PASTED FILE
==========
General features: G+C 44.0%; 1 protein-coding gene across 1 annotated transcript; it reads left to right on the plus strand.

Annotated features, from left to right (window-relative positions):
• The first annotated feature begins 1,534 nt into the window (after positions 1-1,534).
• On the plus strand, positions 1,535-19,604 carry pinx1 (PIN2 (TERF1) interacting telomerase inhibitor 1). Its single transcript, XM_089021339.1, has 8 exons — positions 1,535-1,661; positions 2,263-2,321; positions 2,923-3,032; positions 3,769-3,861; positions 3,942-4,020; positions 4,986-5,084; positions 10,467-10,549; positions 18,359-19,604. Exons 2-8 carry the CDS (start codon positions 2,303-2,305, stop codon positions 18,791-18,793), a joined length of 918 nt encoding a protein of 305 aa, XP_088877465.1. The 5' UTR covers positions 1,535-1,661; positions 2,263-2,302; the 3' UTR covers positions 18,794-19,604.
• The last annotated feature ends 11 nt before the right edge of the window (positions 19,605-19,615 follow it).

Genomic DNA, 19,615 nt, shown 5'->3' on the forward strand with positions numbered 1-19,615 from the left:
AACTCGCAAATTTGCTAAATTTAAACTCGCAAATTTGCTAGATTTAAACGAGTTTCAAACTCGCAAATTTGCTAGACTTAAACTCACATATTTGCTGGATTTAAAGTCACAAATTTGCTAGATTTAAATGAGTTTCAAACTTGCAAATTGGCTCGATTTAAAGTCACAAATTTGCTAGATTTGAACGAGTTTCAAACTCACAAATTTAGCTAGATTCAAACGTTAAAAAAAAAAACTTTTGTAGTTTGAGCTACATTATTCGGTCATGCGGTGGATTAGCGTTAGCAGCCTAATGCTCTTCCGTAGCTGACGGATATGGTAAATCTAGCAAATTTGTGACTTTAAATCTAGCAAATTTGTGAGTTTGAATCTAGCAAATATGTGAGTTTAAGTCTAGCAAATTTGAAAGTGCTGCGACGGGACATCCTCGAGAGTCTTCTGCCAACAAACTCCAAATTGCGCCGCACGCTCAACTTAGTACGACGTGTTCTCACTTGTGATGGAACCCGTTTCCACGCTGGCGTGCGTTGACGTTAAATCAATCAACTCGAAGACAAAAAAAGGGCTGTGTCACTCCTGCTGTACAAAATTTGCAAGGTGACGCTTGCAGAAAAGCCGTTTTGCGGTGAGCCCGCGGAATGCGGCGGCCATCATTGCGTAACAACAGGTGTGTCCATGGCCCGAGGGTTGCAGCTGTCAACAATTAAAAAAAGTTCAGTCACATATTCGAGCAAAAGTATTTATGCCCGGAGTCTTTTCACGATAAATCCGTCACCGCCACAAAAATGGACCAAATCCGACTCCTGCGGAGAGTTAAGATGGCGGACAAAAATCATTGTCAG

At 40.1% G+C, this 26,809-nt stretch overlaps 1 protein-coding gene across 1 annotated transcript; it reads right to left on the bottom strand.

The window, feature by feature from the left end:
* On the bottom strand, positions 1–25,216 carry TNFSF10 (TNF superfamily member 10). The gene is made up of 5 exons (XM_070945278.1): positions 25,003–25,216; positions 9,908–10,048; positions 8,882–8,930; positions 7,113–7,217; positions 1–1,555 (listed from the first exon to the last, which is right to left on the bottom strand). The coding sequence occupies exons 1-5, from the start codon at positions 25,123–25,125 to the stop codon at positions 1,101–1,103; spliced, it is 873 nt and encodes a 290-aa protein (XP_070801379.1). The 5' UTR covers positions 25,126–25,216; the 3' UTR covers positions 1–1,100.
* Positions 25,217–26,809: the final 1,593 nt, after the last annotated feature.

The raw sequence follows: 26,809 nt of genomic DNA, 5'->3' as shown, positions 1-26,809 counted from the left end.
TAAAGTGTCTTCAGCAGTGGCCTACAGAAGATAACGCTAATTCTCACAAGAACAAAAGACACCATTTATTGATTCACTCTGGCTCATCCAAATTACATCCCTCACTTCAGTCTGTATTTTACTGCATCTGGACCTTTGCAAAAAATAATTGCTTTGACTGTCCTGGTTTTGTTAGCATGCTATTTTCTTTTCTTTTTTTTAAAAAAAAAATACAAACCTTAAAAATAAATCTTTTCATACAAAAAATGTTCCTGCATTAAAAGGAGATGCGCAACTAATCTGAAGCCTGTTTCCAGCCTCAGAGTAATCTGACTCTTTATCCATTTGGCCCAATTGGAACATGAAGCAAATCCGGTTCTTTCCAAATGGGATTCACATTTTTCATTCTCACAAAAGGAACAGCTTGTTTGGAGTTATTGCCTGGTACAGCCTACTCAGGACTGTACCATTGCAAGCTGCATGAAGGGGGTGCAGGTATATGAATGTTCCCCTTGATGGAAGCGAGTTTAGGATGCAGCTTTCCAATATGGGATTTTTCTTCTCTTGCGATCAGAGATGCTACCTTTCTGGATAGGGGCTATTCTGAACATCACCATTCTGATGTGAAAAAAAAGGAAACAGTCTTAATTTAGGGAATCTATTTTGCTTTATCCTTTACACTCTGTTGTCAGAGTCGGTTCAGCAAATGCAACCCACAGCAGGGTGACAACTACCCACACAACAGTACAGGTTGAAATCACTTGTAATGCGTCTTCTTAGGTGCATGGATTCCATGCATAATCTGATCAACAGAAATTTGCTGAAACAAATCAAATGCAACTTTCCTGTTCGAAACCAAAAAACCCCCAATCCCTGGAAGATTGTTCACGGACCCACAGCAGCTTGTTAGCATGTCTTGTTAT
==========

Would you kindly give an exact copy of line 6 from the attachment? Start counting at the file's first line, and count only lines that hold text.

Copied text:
Genomic DNA, 19,615 nt, shown 5'->3' on the forward strand with positions numbered 1-19,615 from the left: